Sometimes you wonder to what extent Jenkinson cares how his work will be perceived. Certainly there seems to be a conscious decision to hit both extremes as hard as possible – the classical guitar piece “Andrei” is so pretty that, in a vacuum, you’d never believe it’s Squarepusher, while “Steinbolt” sounds like several Van Der Graaf generators going berserk in a room full of plugged in guitars (by the way, for an absolutely bonkers Squarepusher tune that approaches like 300 BPM in the end, it’s surprisingly tuneful). His one concession is to show off some of the more agreeable material before things really go off the wall. For the former – “Iambic 9 Poetry”, a progressive, absolutely gorgeous piece with swirling drums and chiming, jazzy keyboards (is that a Fender Rhodes?); it is everything promised in Music is Rotted One Note and then some, and maybe the best single composition of Jenkinson’s career (on a more traditionally sequenced album, this would be the epic closing track). For the latter – “An Arched Pathway”, in which Jenkinson plays distorted riffs over the sound of a drum machine crashing at maximum volume. It is kind of like Aphex Twin’s “Ventolin” in that you really don’t want to play it in mixed company, or really any company whatsoever.
This brings up another aspect of Jenkinson’s work – improvisation, both on the instruments and on the mixing board. The “live” atmosphere that a lot of this has suits him well, since a lot of the decisions feel like they’re made up on the spot. Certainly a lot of this is composed, but when it comes to the actual mixdown, everything’s in the air – measures are shortened, instruments are distorted, elements drop out and come in, even the time signatures warp around all over the place. This was really the main selling point of 2001’s Go Plastic – it is not quite complete chaos but it sounded like the tracks were worked over so many times that you only got a glimpse of what the original composition was like. Ultravisitor has a lot of that too – take “District Line II”, which hops around so much that it’s unclear what the tune even is (was this originally a remix of “Go! Spastic”? “Come On My Selector”? Both?) This makes for an interesting listen, if a bit tough to remember. On the other side of the coin you have his jazzier, more serious work – stuff like “Iambic 9 Poetry”, “Circlewave”, and the solo guitar/bass pieces; still loosely structured, but often a better listen. Sometimes he’s able to combine the two, as on the excellent “Tetra-Sync”, which sounds like a lost tune from the Hard Normal Daddy sessions, building in a surprisingly linear fashion and then going through the gamut as things get heavy.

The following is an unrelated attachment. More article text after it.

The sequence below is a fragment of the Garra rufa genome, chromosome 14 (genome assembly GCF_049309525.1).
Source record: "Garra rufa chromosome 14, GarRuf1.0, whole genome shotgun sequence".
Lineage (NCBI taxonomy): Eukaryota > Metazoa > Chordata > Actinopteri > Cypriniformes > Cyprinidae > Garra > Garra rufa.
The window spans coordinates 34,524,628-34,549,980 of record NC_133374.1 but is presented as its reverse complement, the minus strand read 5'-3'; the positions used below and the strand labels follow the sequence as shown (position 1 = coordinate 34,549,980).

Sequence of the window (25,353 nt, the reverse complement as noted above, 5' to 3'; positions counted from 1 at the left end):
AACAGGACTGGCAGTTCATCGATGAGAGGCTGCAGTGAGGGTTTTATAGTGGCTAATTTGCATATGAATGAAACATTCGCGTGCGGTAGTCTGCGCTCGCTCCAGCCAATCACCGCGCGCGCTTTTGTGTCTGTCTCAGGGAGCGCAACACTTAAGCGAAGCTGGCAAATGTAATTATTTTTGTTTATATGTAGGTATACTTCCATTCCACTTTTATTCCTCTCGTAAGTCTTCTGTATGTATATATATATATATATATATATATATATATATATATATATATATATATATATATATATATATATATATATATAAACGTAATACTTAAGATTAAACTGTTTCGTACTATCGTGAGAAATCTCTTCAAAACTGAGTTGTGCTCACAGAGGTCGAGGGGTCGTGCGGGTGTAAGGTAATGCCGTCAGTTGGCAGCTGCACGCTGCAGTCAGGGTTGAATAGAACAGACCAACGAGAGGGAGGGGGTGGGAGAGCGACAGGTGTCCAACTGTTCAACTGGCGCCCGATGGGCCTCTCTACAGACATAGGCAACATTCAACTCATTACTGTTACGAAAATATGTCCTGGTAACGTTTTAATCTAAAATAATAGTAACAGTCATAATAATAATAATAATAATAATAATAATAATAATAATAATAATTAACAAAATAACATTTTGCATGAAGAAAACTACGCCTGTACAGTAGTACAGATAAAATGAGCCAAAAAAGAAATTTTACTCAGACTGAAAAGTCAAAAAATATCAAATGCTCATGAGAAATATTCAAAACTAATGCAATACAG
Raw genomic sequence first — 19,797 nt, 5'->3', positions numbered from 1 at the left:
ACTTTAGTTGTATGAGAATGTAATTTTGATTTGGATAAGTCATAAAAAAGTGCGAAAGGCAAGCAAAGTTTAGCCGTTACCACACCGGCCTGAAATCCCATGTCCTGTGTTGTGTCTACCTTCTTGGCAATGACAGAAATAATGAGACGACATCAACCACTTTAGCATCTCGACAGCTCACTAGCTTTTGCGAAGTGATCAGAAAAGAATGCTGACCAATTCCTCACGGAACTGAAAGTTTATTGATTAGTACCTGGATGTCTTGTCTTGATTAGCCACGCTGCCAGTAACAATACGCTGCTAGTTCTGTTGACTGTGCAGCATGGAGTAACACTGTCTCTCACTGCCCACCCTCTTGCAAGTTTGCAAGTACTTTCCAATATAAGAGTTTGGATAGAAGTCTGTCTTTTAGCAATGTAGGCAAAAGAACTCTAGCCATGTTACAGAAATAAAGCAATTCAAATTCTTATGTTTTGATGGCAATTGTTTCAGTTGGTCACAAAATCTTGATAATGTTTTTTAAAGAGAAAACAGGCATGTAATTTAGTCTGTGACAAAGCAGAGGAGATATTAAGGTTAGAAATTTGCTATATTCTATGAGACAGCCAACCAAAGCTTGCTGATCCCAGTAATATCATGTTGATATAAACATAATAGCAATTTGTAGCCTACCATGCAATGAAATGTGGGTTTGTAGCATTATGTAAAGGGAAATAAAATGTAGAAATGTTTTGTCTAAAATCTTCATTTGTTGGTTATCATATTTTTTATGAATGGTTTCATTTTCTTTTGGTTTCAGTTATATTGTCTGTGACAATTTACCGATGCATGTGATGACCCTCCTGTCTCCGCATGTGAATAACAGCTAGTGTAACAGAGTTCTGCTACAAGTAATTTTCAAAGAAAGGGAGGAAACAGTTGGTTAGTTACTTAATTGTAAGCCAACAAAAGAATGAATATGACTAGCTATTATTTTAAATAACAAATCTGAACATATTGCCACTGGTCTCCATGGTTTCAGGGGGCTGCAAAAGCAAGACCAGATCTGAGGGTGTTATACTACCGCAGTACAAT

Squarepusher’s previous LP was called Do You Know Squarepusher?, which I thought was cute. First because it’s kind of asking if you know Tom Jenkinson personally (at a time when nobody knew what he actually looked like), but also because it’s like his 5th career left turn – the 10-minute musique concrete piece and the cover of “Love Will Tear Us Apart” may be shocking for another IDM artist, but Squarepusher had entered the realm of utter unpredictability long ago. Though Music is Rotted One Note is seen as his classic album today, at the time everyone was asking why he toned down the wacky factor so much. When he brought it back in a big way with Go Plastic, critics panned him for abandoning the rich sound of Music. I guess he can’t really win, but that’s the price of being an artist who follows his own muse rather than playing into expectations (see also: Rundgren, Todd). Ultravisitor has something for everyone, but if you plan to listen to the full album, you’re going to really, really get to know Squarepusher.